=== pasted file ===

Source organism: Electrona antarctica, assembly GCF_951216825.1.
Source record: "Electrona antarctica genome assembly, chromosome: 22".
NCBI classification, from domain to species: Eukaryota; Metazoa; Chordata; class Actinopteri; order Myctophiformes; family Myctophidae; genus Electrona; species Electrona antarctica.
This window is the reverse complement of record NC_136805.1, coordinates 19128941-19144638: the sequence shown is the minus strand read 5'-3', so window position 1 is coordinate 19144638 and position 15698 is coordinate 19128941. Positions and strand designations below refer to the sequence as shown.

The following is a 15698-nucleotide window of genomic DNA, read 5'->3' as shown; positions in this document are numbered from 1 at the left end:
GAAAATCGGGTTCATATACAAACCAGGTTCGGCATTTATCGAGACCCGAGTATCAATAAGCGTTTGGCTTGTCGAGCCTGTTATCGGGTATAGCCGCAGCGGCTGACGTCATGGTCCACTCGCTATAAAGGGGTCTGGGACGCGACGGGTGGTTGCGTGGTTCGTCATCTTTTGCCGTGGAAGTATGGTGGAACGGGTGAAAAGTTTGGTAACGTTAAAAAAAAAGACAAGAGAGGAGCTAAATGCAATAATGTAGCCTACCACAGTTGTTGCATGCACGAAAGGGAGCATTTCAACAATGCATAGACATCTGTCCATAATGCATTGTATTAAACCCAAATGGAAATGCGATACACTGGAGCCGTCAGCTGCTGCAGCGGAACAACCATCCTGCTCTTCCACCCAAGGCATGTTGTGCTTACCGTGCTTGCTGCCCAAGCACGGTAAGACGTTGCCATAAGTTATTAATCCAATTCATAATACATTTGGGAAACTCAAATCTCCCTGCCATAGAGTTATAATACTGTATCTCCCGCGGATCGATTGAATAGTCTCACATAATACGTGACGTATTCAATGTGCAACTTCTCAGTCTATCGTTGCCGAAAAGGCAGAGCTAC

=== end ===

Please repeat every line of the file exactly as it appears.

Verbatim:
Source organism: Electrona antarctica, assembly GCF_951216825.1.
Source record: "Electrona antarctica genome assembly, chromosome: 22".
NCBI classification, from domain to species: Eukaryota; Metazoa; Chordata; class Actinopteri; order Myctophiformes; family Myctophidae; genus Electrona; species Electrona antarctica.
This window is the reverse complement of record NC_136805.1, coordinates 19128941-19144638: the sequence shown is the minus strand read 5'-3', so window position 1 is coordinate 19144638 and position 15698 is coordinate 19128941. Positions and strand designations below refer to the sequence as shown.

The following is a 15698-nucleotide window of genomic DNA, read 5'->3' as shown; positions in this document are numbered from 1 at the left end:
GAAAATCGGGTTCATATACAAACCAGGTTCGGCATTTATCGAGACCCGAGTATCAATAAGCGTTTGGCTTGTCGAGCCTGTTATCGGGTATAGCCGCAGCGGCTGACGTCATGGTCCACTCGCTATAAAGGGGTCTGGGACGCGACGGGTGGTTGCGTGGTTCGTCATCTTTTGCCGTGGAAGTATGGTGGAACGGGTGAAAAGTTTGGTAACGTTAAAAAAAAAGACAAGAGAGGAGCTAAATGCAATAATGTAGCCTACCACAGTTGTTGCATGCACGAAAGGGAGCATTTCAACAATGCATAGACATCTGTCCATAATGCATTGTATTAAACCCAAATGGAAATGCGATACACTGGAGCCGTCAGCTGCTGCAGCGGAACAACCATCCTGCTCTTCCACCCAAGGCATGTTGTGCTTACCGTGCTTGCTGCCCAAGCACGGTAAGACGTTGCCATAAGTTATTAATCCAATTCATAATACATTTGGGAAACTCAAATCTCCCTGCCATAGAGTTATAATACTGTATCTCCCGCGGATCGATTGAATAGTCTCACATAATACGTGACGTATTCAATGTGCAACTTCTCAGTCTATCGTTGCCGAAAAGGCAGAGCTAC